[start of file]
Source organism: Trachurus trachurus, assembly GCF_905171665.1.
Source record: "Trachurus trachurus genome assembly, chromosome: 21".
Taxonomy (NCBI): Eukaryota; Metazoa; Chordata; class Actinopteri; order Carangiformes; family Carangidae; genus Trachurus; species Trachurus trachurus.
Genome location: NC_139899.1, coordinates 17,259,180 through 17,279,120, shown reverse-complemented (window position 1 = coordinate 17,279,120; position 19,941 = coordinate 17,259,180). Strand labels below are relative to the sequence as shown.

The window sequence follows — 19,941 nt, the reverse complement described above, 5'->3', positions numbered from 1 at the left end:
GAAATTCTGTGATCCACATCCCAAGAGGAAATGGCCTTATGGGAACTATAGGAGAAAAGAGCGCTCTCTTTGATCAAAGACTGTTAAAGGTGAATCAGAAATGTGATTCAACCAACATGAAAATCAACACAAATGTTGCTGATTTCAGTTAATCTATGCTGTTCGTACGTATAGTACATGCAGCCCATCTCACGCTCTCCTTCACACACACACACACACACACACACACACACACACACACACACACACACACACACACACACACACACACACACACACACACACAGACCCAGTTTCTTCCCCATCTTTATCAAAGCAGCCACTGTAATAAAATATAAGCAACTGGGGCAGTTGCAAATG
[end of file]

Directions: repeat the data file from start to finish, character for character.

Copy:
Source organism: Trachurus trachurus, assembly GCF_905171665.1.
Source record: "Trachurus trachurus genome assembly, chromosome: 21".
Taxonomy (NCBI): Eukaryota; Metazoa; Chordata; class Actinopteri; order Carangiformes; family Carangidae; genus Trachurus; species Trachurus trachurus.
Genome location: NC_139899.1, coordinates 17,259,180 through 17,279,120, shown reverse-complemented (window position 1 = coordinate 17,279,120; position 19,941 = coordinate 17,259,180). Strand labels below are relative to the sequence as shown.

The window sequence follows — 19,941 nt, the reverse complement described above, 5'->3', positions numbered from 1 at the left end:
GAAATTCTGTGATCCACATCCCAAGAGGAAATGGCCTTATGGGAACTATAGGAGAAAAGAGCGCTCTCTTTGATCAAAGACTGTTAAAGGTGAATCAGAAATGTGATTCAACCAACATGAAAATCAACACAAATGTTGCTGATTTCAGTTAATCTATGCTGTTCGTACGTATAGTACATGCAGCCCATCTCACGCTCTCCTTCACACACACACACACACACACACACACACACACACACACACACACACACACACACACACACACACACACACACACACACACACAGACCCAGTTTCTTCCCCATCTTTATCAAAGCAGCCACTGTAATAAAATATAAGCAACTGGGGCAGTTGCAAATG